This project involved the renovation, historic preservation, and adaptive reuse of the Boott Mills, a five-story, 120,000-sf mill building and attached Countinghouse, built in 1871, into a industrial history museum. The Boott Cotton Mills Museum serves as the centerpiece of the Lowell National Historical Park activities. Portions of the mill were restored to the conditions that existed in the nineteenth Century to house a series of exhibits about the history of cotton manufacturing in Lowell, the Mill, and its inhabitants. The museum features a recreated weaving room with eighty-eight operating power looms, the Boott Gallery, a Special Events Center, the Tsongas Industrial History Center and the Boott Museum Store. The climate-controlled gallery includes temporary exhibits detailing America’s industrialization, the growth and decline of Lowell’s mills and the textile production process. In addition, the Museum includes the headquarters of the National Park Service and the North Atlantic Cultural Resources Center located on the fourth and fifth floors. This Center operates as a branch of the National Park Service to provide technical support to parks serving the eight-state North Atlantic Region. It includes architects, archeologists, conservators, and craftspeople responsible for historic preservation, archeology, and museum curatorial care.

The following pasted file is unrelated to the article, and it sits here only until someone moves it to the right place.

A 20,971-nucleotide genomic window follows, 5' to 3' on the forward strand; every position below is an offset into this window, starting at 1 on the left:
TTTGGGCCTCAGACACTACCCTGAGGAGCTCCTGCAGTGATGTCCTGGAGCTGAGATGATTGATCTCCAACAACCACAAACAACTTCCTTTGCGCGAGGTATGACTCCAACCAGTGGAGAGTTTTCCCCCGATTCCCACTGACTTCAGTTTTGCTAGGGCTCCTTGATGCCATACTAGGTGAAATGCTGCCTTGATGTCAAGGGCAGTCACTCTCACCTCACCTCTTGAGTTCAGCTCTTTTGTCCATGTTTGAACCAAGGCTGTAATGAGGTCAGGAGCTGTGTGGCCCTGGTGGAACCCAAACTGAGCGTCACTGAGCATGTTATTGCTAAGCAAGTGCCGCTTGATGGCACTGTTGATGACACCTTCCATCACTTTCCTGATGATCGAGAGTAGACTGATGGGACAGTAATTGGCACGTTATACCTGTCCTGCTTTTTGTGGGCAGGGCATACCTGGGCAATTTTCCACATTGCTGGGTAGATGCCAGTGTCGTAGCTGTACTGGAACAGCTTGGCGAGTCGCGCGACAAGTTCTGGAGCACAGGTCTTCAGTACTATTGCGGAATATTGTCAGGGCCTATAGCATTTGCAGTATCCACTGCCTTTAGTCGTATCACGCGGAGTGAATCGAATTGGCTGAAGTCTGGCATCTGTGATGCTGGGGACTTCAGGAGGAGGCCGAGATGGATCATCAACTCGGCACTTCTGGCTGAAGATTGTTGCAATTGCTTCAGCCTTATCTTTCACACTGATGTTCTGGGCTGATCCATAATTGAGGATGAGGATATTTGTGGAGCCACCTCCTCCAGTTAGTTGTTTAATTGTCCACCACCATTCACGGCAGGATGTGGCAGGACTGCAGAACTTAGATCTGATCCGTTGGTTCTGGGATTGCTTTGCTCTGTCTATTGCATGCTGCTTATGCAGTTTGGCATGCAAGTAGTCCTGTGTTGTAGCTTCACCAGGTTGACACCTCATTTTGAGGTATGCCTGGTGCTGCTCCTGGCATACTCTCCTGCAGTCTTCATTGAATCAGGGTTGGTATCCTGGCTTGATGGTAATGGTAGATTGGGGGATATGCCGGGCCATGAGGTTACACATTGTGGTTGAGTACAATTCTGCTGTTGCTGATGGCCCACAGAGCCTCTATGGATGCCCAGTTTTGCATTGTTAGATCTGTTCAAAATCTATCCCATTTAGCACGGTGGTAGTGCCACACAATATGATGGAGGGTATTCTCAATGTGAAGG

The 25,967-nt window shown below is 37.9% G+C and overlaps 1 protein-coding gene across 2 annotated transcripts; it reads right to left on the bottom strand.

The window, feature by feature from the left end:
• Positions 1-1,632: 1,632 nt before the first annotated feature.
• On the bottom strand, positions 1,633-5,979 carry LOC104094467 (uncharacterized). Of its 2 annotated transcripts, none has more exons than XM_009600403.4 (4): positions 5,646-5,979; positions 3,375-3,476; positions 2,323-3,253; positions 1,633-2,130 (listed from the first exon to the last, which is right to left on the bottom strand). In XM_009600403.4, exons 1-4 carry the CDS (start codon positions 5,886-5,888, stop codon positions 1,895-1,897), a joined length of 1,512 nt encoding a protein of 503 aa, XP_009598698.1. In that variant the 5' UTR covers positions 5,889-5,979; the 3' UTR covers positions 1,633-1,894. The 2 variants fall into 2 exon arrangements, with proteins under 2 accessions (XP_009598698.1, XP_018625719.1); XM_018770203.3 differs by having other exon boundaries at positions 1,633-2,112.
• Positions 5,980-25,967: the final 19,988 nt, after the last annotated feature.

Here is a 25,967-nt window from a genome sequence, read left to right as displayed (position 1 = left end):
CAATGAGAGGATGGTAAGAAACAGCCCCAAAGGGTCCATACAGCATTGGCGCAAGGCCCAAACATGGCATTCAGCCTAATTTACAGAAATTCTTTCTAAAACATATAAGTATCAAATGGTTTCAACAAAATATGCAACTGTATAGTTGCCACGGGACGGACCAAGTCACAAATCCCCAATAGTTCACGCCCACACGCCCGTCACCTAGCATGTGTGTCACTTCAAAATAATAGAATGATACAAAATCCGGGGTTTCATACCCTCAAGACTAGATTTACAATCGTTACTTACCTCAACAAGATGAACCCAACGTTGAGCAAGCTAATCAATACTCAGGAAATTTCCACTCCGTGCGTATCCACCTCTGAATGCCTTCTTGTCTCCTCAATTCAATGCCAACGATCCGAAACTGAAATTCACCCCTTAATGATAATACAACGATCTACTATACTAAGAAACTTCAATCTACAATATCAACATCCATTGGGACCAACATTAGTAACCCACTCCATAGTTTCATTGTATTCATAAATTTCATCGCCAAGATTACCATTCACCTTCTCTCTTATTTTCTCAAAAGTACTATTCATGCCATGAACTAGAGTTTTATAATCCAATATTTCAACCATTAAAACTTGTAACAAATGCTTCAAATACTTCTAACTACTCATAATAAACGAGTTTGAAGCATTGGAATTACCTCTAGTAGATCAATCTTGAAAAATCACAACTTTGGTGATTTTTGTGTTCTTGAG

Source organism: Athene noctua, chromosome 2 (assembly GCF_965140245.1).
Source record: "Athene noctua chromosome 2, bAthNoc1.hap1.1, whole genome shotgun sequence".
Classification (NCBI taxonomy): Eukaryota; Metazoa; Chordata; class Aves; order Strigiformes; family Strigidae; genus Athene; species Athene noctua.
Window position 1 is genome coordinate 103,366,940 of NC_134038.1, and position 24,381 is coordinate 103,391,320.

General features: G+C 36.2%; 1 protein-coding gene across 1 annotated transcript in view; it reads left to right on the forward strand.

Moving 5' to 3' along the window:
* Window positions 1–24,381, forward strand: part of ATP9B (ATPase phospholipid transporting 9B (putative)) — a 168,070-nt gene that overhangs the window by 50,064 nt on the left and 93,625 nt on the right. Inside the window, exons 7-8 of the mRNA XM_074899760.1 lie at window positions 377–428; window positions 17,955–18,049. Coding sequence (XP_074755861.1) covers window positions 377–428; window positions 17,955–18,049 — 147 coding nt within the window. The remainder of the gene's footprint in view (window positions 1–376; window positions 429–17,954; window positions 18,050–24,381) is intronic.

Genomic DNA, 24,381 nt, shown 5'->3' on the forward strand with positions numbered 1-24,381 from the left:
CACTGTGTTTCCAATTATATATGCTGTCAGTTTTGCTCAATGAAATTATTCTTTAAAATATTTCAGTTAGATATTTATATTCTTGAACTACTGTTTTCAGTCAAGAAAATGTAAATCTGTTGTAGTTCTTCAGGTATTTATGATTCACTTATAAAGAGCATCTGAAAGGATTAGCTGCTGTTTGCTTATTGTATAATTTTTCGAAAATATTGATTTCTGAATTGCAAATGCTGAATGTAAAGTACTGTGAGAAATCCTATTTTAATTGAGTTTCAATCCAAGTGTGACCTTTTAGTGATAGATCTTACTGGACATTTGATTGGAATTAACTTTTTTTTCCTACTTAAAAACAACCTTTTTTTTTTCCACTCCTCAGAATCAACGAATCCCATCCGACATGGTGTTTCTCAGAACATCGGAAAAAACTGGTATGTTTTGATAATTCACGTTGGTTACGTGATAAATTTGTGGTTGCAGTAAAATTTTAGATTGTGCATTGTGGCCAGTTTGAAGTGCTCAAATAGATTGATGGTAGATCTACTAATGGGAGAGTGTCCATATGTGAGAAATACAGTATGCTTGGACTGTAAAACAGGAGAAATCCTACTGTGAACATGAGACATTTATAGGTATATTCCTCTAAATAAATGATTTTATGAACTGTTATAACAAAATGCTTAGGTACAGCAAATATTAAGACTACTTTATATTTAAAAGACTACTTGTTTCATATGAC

The Paul E. Tsongas Industrial History Center is an interactive education facility designed to help 4th to 12th grade students learn about the Industrial Revolution in a hands-on, participatory workshop environment. The students “do” history; role play immigrants, become inventors, design a city, create a canal system, learn to weave and participate in interdisciplinary programs in topics related to industrial history.
The team assembled for this complex project included over a dozen consultants, including architects, engineers, an archaeologist, exhibit designers, an architectural historian, and an industrial historian. As part of the project, this team assembled an exhaustive document which chronicles the history of the building and its uses. The restoration of the mill was based upon this research. Accomplishing the renovation without damage to the fabric of the historic building was a priority of the design team, and new mechanical, electrical, and plumbing systems were designed to be as unobtrusive as possible.
|Restoration, Preservation, and Adaptive Reuse of Industrial Facilites
|Lowell National Historical Park
|120,000 square feet